The aim of Kunsthuis SYB directly stems from the life ambitions of Sybren Hellinga (1926-2000). From 1995 to 2000, Syb Hellinga ran an ‘ideal gallery’ in Beetsterzwaag. He invited talented, promising artists for exhibitions. He often selected artists who did not shy away from experiments and renewal. His goals stemmed from a strong belief in a new, dignified world. Hellinga had faith in the contemporary artist who, in his opinion, was able to create this world.
‘The entry into the gallery indicates the old, dark part, the darkness in human life. Then you enter the new section. You enter through old windows that have broken out. The new space is surrounded by a large glass facade through which everything wades into a sea of light: a view of the arrival of a more liveable world for everyone. ‘ (Syb Hellinga)
When Syb got sick, he established the Syb Foundation with a small team, and set up its organization. After his death in 2000, he left the building and his ideology to Stichting Syb with the explicit wish that Kunsthuis SYB would continue as a stage for young artists. Emmie Muller, Anja Swint and his cousin Chris Hellinga have been decisive during this transition period and for the further success of Kunsthuis SYB.
The building is a national monument.
The House with the Eagle
The anchor in the façade carries the date 1754, but the building is much older. At the beginning of the 18th century, Johannes Lammerts was the first owner. In 1734, he sold the house to linen weavers Johannes Hoytes and Martsen Johannes for 158 gold guilders and 7 stivers. In 1753 the building was sold to carpenter Sake Annes. He renovated the house, lowering it with one floor, recording the year of the renovation by installing the façade anchor. It is likely that the eagle (which is still part of the house now) was placed on the chimney. New residents, together with executors, laborers, fellow lawyers or veterinarians, came and went. Some for short periods of time, others, such as the Gosses family, lived there for generations.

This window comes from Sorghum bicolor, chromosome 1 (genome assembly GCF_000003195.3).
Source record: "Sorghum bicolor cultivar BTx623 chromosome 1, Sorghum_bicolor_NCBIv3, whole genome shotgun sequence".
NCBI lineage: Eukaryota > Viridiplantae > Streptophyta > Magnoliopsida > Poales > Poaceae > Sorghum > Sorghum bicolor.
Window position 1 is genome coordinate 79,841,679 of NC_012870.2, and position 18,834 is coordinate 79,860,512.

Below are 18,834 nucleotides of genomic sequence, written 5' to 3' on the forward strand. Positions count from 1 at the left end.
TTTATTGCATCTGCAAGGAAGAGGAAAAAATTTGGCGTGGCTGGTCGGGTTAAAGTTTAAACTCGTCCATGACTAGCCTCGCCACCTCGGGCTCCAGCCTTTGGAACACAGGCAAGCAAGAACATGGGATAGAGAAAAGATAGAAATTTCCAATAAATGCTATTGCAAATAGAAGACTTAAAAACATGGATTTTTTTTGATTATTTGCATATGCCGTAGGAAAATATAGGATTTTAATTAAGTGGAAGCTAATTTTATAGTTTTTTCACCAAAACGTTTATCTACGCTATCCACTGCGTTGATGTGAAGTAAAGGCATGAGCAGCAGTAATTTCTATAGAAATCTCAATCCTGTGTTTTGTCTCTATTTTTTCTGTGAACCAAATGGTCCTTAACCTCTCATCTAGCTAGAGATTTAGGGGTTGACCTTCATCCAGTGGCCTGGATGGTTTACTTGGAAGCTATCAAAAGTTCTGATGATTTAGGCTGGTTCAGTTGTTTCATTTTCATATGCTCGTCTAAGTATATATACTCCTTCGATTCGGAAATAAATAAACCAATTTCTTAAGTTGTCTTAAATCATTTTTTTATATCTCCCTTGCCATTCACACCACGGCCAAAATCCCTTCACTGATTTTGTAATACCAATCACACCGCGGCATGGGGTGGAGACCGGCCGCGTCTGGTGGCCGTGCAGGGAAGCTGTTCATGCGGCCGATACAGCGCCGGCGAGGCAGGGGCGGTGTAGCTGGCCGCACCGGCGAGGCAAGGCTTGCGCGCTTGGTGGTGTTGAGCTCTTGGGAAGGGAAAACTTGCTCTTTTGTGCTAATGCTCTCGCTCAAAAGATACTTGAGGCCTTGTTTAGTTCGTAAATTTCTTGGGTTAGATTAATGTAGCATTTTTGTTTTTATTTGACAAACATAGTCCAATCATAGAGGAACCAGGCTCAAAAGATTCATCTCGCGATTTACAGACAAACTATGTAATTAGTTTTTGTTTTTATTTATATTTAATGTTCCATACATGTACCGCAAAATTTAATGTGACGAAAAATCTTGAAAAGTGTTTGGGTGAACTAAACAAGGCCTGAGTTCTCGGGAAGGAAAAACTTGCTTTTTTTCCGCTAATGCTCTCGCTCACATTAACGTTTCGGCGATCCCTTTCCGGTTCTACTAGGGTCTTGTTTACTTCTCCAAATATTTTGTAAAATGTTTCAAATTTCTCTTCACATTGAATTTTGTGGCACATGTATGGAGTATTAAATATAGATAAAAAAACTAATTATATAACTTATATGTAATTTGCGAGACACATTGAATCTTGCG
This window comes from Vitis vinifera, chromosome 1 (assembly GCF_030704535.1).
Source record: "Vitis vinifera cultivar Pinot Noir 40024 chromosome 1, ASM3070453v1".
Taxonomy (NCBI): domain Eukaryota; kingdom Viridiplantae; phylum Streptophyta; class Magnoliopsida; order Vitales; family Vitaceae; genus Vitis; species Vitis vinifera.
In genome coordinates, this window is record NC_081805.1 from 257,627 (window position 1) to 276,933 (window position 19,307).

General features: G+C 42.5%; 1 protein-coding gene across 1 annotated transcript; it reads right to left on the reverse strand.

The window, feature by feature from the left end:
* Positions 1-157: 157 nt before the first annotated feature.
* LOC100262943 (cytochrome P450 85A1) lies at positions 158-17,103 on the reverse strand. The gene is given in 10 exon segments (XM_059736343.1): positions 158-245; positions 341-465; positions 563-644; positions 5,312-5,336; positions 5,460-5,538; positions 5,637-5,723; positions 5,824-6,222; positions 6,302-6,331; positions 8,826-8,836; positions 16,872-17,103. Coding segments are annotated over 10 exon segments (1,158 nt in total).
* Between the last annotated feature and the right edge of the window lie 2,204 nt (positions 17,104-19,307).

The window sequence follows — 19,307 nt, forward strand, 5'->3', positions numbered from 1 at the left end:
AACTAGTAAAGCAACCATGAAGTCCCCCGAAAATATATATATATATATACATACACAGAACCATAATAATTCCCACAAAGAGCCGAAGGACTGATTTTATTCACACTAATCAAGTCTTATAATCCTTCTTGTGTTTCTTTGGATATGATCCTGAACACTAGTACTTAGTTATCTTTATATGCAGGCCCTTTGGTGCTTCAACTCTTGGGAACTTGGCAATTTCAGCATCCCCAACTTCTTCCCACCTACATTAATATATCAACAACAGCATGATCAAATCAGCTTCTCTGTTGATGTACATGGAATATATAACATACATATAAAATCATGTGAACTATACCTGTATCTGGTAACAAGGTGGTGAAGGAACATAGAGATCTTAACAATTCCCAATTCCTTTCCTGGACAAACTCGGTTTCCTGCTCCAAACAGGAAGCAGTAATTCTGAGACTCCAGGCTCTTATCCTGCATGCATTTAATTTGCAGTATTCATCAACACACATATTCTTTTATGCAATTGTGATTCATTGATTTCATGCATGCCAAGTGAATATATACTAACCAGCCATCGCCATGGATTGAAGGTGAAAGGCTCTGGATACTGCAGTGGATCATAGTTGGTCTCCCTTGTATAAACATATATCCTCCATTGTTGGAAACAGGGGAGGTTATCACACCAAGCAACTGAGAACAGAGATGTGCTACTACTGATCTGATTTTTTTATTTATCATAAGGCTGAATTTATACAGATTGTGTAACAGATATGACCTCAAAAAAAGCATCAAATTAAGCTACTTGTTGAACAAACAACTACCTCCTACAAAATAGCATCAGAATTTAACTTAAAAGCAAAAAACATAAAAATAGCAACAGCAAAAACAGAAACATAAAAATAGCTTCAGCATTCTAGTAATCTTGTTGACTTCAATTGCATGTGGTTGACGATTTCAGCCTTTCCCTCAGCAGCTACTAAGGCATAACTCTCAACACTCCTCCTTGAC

Schroor’s Butter balls
In 1890 the house with the eagle is sold for 2100 guilders to barge and shopkeeper Bouwe Durks Schroor (1864-1929). He established a shop selling, among other things, the famous Van Ouds Beroemde Schroor’s FriescheBoterballetjes (Frisian candy, manufactured after the secret recipe of father Schroor). Bouwe’s son, Theodoor Schroor, continued to make the famous butter balls until he was 88 years old (in 1986). Until the last days of the factory, the recipe remained a secret: prohibited for unauthorized persons.
After the death of the Schroor couple, the municipality of Beetsterzwaag buys the plot for a housing development. Syb Hellinga becomes the new owner of the candy store. After a thorough renovation and restoration, he opens his long cherished dream on liberation day 1995: gallery Hellinga.